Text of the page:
# Are acids and bases covalent compounds or ionic compounds?

The typical acid, for instance a hydrogen halide, has a polar covalent bond. That is a bond (i.e. $H - X$), where the electron density is strongly polarized to the more electronegative atom, the halogen. A $H - X$ bond, while strongly polarized, retains some covalent character, and indeed $H - C l$, and $H - B r$, and $H - I$, are gases at room temperature, with discrete $H - X$ molecules. When you open a bottle of conc. hydrochloric acid sometimes you can inadvertently get a snort of $H C l$, (open it and use it in the fumehood, Bozo!).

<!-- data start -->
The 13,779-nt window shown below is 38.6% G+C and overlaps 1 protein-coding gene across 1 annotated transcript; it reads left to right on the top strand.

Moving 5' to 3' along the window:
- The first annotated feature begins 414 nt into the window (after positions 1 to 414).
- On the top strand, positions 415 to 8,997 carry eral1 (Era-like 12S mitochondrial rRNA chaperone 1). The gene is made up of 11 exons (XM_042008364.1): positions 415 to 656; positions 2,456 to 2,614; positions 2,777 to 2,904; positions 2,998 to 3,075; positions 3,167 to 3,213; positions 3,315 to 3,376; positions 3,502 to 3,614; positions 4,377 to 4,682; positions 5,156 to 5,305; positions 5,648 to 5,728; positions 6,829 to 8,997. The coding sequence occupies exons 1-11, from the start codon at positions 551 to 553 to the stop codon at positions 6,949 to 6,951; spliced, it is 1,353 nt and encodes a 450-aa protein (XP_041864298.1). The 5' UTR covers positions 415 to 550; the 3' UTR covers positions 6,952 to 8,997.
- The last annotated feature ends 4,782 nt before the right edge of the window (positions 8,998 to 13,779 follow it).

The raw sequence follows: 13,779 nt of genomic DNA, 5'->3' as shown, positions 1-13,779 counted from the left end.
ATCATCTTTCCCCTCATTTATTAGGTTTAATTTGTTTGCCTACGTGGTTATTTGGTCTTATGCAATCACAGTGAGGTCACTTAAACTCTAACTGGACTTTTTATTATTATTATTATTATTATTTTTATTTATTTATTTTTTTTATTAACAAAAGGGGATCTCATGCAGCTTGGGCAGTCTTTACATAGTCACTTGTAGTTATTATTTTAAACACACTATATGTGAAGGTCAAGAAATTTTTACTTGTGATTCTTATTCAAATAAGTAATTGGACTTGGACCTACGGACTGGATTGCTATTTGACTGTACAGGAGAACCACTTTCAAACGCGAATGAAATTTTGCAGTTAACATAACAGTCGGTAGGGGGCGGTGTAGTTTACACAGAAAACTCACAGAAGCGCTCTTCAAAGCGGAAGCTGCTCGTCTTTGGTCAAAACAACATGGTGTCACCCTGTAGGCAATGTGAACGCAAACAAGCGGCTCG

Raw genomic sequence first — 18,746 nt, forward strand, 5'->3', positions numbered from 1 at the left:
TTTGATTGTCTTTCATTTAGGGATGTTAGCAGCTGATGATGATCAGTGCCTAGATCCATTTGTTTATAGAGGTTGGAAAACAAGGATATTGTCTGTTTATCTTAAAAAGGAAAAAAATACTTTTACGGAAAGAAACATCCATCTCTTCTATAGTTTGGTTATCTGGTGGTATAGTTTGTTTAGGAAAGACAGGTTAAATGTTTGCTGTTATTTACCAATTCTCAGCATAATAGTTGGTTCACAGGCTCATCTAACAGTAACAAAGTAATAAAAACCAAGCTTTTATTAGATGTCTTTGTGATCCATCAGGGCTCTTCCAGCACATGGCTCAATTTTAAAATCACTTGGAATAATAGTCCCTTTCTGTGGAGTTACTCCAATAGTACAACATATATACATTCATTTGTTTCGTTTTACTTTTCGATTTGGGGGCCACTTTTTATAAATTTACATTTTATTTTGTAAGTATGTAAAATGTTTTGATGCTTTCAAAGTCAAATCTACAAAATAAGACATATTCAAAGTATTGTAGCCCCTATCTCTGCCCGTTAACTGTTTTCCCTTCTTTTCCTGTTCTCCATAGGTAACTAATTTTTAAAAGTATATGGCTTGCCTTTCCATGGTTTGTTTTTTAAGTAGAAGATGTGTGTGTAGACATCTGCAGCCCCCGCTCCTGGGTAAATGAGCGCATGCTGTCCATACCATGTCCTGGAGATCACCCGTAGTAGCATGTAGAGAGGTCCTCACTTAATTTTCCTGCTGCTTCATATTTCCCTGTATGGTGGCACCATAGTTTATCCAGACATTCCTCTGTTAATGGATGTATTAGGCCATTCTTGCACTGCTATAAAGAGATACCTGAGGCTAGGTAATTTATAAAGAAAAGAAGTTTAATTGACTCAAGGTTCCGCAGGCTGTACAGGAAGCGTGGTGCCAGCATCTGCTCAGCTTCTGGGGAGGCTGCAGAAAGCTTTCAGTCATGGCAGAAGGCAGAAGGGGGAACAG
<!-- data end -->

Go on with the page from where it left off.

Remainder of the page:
Of course, in water, the $H - X$ bond can become so polarized that we get discrete ${H}^{+}$ and ${X}^{-}$ species. These are aquated species, i.e ${H}_{9} {O}_{4}^{+}$, a cluster of water molecules with an extra ${H}^{+}$; this is why we often represent the acidium ion in water as ${H}_{3} {O}^{+}$.
On the other hand, aqueous bases, $K O H \left(a q\right)$, or $N {H}_{3} \left(a q\right)$, contain atoms with 1 or more lone electron pairs, that can bind ${H}^{+}$. If there is a query, or something you would like to ask, you are welcome to ask for clarification.